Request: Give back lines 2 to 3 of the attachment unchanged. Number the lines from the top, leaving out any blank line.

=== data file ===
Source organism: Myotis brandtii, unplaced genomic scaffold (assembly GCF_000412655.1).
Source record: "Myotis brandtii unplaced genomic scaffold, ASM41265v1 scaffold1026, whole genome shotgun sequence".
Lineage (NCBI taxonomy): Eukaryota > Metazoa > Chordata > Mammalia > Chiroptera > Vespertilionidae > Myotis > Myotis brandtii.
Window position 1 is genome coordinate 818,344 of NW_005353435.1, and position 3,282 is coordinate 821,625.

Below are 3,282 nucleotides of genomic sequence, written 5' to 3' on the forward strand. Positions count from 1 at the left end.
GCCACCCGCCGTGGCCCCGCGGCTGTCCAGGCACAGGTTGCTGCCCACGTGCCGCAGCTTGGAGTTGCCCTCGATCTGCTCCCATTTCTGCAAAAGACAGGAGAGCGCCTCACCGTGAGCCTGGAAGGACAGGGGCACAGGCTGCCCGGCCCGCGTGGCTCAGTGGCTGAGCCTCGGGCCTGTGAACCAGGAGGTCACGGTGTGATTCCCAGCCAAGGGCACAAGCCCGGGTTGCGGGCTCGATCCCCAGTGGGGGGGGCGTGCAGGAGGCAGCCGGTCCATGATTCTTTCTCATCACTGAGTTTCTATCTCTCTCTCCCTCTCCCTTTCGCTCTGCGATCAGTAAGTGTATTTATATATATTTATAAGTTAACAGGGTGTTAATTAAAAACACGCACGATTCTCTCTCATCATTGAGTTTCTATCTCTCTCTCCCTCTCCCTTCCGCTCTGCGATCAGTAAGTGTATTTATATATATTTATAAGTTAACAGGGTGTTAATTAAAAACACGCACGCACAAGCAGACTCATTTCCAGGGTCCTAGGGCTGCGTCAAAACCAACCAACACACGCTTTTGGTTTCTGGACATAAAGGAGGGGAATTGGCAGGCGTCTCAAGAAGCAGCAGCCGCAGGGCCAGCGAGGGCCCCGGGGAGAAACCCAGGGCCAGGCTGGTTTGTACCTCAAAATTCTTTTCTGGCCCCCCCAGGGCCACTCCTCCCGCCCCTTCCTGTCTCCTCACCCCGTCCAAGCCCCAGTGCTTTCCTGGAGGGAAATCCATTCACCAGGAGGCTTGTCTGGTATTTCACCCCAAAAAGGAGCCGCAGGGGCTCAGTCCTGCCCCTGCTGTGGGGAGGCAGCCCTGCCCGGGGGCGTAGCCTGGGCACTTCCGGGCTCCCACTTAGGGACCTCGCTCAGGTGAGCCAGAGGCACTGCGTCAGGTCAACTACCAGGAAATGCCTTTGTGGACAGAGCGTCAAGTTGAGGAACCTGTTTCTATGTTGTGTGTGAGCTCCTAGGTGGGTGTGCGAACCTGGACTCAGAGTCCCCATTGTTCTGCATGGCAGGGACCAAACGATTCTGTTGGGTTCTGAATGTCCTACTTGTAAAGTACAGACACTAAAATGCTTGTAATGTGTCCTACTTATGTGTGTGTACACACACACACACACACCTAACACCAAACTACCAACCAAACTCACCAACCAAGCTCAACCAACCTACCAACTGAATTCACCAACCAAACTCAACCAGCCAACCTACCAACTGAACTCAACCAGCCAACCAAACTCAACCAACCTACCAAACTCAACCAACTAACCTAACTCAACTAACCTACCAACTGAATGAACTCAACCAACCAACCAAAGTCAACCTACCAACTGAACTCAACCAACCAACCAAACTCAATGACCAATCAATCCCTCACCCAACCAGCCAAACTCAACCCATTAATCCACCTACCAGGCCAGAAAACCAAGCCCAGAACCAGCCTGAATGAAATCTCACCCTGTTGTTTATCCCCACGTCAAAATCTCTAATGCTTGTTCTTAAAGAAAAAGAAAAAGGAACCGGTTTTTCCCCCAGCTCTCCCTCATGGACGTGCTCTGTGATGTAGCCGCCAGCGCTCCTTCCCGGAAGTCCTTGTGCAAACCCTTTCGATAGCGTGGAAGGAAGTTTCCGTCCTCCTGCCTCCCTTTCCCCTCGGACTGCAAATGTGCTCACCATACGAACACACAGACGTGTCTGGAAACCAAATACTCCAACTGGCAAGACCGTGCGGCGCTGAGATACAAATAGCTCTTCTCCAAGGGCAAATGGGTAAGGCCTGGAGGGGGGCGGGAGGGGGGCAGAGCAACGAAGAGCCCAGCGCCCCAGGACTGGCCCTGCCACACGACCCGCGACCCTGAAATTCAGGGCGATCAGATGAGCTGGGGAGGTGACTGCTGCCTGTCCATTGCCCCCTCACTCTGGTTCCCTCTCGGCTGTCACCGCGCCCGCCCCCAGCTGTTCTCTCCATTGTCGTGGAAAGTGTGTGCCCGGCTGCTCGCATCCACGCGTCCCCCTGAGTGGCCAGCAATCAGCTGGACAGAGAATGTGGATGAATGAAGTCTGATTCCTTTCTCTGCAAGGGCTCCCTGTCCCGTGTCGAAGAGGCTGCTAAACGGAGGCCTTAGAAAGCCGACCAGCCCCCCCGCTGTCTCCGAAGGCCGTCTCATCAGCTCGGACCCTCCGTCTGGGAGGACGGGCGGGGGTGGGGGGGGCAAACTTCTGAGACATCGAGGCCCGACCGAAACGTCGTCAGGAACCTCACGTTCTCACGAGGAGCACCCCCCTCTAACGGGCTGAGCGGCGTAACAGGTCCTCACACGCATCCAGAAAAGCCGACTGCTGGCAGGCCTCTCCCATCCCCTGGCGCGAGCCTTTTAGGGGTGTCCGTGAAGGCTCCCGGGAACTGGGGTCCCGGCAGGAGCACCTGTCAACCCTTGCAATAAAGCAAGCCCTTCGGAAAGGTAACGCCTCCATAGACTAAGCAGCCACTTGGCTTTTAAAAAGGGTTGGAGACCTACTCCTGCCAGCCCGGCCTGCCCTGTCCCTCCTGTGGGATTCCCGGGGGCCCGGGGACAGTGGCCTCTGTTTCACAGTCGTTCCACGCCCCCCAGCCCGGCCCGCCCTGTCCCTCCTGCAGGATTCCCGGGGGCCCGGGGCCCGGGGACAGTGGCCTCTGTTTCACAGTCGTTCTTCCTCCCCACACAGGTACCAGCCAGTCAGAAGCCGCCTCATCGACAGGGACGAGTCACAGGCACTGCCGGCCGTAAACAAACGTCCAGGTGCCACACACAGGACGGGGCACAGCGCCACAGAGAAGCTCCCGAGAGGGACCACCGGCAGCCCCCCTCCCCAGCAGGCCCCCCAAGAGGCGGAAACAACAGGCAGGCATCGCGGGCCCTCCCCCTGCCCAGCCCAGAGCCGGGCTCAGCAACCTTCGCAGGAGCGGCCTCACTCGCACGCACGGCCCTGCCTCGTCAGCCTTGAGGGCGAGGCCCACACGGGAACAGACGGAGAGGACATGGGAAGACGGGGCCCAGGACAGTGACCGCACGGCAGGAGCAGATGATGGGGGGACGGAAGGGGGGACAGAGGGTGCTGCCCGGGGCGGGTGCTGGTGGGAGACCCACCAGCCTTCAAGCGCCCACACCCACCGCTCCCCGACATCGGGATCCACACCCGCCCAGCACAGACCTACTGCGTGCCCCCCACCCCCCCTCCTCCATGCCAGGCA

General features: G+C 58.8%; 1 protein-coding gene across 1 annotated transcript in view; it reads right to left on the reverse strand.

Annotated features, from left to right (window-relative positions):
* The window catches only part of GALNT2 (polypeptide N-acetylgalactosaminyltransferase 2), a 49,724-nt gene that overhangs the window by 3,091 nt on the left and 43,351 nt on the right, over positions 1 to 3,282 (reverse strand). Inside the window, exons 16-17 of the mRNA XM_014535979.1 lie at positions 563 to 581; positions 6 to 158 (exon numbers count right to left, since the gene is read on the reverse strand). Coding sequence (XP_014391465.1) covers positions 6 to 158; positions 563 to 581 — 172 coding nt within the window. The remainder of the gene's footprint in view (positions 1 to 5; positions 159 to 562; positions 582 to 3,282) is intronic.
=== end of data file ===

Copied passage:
Source record: "Myotis brandtii unplaced genomic scaffold, ASM41265v1 scaffold1026, whole genome shotgun sequence".
Lineage (NCBI taxonomy): Eukaryota > Metazoa > Chordata > Mammalia > Chiroptera > Vespertilionidae > Myotis > Myotis brandtii.